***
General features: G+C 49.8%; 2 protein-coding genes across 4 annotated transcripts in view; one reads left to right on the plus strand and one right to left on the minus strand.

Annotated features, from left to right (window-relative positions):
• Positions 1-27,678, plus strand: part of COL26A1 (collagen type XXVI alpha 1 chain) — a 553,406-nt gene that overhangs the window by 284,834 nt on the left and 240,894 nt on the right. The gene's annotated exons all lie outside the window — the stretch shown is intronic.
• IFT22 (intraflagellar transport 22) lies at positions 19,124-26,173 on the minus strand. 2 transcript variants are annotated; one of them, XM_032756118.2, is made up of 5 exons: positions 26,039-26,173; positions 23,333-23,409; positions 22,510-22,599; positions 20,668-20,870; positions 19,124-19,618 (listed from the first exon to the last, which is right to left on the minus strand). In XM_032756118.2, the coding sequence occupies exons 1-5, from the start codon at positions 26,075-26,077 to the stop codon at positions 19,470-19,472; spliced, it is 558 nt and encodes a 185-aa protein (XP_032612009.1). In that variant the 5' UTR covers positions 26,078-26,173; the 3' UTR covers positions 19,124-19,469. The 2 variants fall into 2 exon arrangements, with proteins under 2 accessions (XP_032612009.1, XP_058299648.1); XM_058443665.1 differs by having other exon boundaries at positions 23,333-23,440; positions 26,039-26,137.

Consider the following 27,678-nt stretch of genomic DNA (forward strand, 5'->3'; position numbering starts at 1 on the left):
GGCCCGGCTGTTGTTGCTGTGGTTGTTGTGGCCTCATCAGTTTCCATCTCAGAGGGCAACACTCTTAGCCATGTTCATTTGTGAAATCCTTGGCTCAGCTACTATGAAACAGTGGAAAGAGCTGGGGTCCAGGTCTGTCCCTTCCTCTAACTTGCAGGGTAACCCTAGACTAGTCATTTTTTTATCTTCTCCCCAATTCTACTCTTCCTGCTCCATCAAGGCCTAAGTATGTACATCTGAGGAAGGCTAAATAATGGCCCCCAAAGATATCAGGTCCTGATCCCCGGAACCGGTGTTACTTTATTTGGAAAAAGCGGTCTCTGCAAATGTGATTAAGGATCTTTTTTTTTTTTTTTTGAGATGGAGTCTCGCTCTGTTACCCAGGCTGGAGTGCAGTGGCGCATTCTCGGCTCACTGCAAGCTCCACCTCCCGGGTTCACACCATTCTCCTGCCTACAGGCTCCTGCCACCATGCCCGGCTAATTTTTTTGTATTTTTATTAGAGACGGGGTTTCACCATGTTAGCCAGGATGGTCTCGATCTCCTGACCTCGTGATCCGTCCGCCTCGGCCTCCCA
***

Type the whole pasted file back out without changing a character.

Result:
General features: G+C 49.8%; 2 protein-coding genes across 4 annotated transcripts in view; one reads left to right on the plus strand and one right to left on the minus strand.

Annotated features, from left to right (window-relative positions):
• Positions 1-27,678, plus strand: part of COL26A1 (collagen type XXVI alpha 1 chain) — a 553,406-nt gene that overhangs the window by 284,834 nt on the left and 240,894 nt on the right. The gene's annotated exons all lie outside the window — the stretch shown is intronic.
• IFT22 (intraflagellar transport 22) lies at positions 19,124-26,173 on the minus strand. 2 transcript variants are annotated; one of them, XM_032756118.2, is made up of 5 exons: positions 26,039-26,173; positions 23,333-23,409; positions 22,510-22,599; positions 20,668-20,870; positions 19,124-19,618 (listed from the first exon to the last, which is right to left on the minus strand). In XM_032756118.2, the coding sequence occupies exons 1-5, from the start codon at positions 26,075-26,077 to the stop codon at positions 19,470-19,472; spliced, it is 558 nt and encodes a 185-aa protein (XP_032612009.1). In that variant the 5' UTR covers positions 26,078-26,173; the 3' UTR covers positions 19,124-19,469. The 2 variants fall into 2 exon arrangements, with proteins under 2 accessions (XP_032612009.1, XP_058299648.1); XM_058443665.1 differs by having other exon boundaries at positions 23,333-23,440; positions 26,039-26,137.

Consider the following 27,678-nt stretch of genomic DNA (forward strand, 5'->3'; position numbering starts at 1 on the left):
GGCCCGGCTGTTGTTGCTGTGGTTGTTGTGGCCTCATCAGTTTCCATCTCAGAGGGCAACACTCTTAGCCATGTTCATTTGTGAAATCCTTGGCTCAGCTACTATGAAACAGTGGAAAGAGCTGGGGTCCAGGTCTGTCCCTTCCTCTAACTTGCAGGGTAACCCTAGACTAGTCATTTTTTTATCTTCTCCCCAATTCTACTCTTCCTGCTCCATCAAGGCCTAAGTATGTACATCTGAGGAAGGCTAAATAATGGCCCCCAAAGATATCAGGTCCTGATCCCCGGAACCGGTGTTACTTTATTTGGAAAAAGCGGTCTCTGCAAATGTGATTAAGGATCTTTTTTTTTTTTTTTTGAGATGGAGTCTCGCTCTGTTACCCAGGCTGGAGTGCAGTGGCGCATTCTCGGCTCACTGCAAGCTCCACCTCCCGGGTTCACACCATTCTCCTGCCTACAGGCTCCTGCCACCATGCCCGGCTAATTTTTTTGTATTTTTATTAGAGACGGGGTTTCACCATGTTAGCCAGGATGGTCTCGATCTCCTGACCTCGTGATCCGTCCGCCTCGGCCTCCCA